April’s blog post discussed what happens when the surviving spouse is not on a deed. In terms of inheritance, a spouse should always be on the deed to avoid probate or an unintentional disinheritance. One might assume then, that adding your adult children to the deed would then do the same thing, right? After all, your adult children will inherit the home after you and your spouse are deceased. Unfortunately no. Joint ownership with your adult children can be a tricky and should be carefully considered.
Is Joint Ownership of Assets With An Adult Child A Good Idea?
Once deceased, an asset in joint ownership passes directly to the surviving joint owner. Let’s consider the following scenario. It could be the main home, a vacation home or any jointly owned asset.
A couple has several adult children. One lives nearby and helps maintain the property, mows weekly, helps pay bills, etc. The other adult children are much further away and can not help out. It seems obvious that the adult child living nearby should be added as joint owner to avoid probate. Overall intentions however, are that assets are divided equally upon death. In the case of joint ownership with one adult child however, the deed will pass directly to that joint owner, potentially bypassing any other adult children.
Let’s consider that instead the couple decides to add all adult children as joint owners. This will keep the assets out of probate, but challenges arise if creditor claims come up.
- Legal trouble for one or any of your adult children. Assets in joint ownership may be claimed to satisfy damages in a lawsuit.
- Divorce scenarios where the spouse is entitled to half of all the assets, including any properties in joint ownership.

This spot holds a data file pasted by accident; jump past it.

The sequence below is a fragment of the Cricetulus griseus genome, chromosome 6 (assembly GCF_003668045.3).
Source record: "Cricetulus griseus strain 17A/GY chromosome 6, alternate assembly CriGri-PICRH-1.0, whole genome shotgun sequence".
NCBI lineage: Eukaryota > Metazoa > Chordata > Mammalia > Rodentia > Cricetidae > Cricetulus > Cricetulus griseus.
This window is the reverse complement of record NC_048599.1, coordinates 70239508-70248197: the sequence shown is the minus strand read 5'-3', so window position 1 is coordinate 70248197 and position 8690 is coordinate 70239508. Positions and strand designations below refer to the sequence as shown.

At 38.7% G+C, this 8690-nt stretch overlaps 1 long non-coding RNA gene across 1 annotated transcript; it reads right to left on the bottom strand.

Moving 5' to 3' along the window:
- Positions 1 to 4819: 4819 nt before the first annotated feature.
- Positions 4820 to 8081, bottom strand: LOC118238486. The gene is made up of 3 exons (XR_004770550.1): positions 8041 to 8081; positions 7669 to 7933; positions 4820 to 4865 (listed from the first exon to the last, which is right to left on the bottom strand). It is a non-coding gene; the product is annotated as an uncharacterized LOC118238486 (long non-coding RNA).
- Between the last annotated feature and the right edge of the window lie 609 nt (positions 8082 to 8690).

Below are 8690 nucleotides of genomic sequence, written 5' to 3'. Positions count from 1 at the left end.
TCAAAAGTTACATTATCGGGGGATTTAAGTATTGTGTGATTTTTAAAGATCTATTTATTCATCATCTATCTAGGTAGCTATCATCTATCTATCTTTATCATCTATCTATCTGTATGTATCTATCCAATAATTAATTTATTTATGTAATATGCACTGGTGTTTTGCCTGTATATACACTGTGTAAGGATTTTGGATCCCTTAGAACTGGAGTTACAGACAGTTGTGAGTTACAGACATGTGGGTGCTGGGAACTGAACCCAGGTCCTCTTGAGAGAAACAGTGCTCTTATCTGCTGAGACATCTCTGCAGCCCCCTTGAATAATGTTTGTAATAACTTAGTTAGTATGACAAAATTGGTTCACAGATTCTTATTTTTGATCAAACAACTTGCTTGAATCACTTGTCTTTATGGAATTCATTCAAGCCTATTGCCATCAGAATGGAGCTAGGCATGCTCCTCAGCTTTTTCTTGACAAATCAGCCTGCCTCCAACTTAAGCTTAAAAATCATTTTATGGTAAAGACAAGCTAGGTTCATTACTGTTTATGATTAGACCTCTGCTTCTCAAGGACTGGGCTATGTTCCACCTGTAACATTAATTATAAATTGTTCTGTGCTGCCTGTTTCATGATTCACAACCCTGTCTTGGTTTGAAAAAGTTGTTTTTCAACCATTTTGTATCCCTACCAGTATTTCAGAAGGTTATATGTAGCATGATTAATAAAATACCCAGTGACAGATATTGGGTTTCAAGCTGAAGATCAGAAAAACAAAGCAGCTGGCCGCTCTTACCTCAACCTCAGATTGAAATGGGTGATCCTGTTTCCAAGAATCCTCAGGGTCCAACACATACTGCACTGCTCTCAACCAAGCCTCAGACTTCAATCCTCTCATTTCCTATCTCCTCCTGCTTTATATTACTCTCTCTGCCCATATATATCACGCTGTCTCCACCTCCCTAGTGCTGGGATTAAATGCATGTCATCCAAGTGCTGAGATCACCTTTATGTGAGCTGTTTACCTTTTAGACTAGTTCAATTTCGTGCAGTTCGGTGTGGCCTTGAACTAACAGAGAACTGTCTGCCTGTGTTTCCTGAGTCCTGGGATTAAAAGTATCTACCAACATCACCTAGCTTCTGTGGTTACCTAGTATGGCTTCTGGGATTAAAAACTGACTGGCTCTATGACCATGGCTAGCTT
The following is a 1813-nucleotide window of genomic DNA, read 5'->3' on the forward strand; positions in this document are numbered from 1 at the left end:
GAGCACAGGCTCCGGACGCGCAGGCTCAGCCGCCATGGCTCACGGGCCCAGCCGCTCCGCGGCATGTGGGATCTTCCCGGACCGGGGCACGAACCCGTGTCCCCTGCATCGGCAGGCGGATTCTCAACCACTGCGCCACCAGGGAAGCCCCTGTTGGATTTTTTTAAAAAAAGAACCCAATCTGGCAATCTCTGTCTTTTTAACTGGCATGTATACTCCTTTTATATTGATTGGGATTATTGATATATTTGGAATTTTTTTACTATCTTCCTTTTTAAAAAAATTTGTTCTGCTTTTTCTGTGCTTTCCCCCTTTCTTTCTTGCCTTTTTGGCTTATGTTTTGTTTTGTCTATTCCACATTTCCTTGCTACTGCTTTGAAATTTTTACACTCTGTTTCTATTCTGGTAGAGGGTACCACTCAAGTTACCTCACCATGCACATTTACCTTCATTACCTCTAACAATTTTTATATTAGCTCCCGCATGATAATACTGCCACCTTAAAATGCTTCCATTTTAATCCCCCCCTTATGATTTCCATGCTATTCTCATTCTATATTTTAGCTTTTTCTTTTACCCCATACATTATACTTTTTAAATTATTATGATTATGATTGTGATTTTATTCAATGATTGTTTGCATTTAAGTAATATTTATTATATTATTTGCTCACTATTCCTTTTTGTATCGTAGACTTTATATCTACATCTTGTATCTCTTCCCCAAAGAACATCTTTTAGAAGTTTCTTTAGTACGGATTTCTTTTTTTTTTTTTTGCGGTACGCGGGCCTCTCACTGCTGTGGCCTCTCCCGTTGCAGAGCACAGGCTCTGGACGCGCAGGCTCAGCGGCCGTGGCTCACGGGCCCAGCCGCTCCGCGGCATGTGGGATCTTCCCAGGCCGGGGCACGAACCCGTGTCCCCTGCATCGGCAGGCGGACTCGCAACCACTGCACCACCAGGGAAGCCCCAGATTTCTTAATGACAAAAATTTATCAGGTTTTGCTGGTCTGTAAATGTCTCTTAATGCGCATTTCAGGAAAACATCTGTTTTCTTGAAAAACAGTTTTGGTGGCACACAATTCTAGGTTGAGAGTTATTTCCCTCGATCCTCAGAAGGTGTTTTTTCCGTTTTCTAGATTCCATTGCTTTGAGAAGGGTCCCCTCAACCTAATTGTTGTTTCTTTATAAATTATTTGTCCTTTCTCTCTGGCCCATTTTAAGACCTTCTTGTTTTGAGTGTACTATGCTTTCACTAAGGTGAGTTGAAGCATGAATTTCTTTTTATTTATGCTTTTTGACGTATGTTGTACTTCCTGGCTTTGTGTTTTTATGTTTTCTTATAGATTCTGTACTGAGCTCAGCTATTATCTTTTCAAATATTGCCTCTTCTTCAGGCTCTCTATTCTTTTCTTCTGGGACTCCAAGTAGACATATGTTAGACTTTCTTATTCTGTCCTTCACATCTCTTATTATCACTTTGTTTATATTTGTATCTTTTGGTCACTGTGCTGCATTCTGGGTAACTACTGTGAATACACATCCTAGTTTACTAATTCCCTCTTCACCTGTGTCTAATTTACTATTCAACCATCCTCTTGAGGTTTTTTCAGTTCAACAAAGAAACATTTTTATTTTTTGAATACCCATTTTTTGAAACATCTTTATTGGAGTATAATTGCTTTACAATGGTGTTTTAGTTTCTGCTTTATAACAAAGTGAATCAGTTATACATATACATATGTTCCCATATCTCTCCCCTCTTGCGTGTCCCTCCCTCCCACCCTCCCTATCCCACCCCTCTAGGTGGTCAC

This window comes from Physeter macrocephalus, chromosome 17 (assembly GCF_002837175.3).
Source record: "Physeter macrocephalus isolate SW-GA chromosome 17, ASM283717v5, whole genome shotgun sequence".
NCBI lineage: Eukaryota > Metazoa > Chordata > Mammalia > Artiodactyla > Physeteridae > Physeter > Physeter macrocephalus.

- Any automobile accident, or personal liability lawsuit for damages. Those joint assets can be used.
- Consider anyone filing for bankruptcy. Those joint assets can be used too.
There is greater liability in the joint ownership of assets with adult children or anyone other than a spouse. Any asset in joint ownership is subject to creditor claims whether that is real estate, bank accounts or assets.
Be Clear in Your Wishes
As an estate planning strategy, it is not typically the best advice to establish that joint ownership. If you do choose to have joint ownership with your adult children though, it is important to be clear and specific on your wishes. A clearly written document, which captures your intentions in transferring those assets in joint ownership, is a good practice.
- Is the asset a gift for personal use?
- Is one joint owner merely holding the assets as a way to avoid probate fees?
- What can you spell out legally?
Passing away without clear intentions with respect to jointly-held assets, can potentially cause disputes between the adult child who has become sole owner. Family disputes regarding assets are already all too common. Assets are best distributed in accordance with the deceased parent’s Will. Assuming the intention is to share assets among all adult children equally, it is best to consider trust based estate planning instead. Please consider the risks carefully.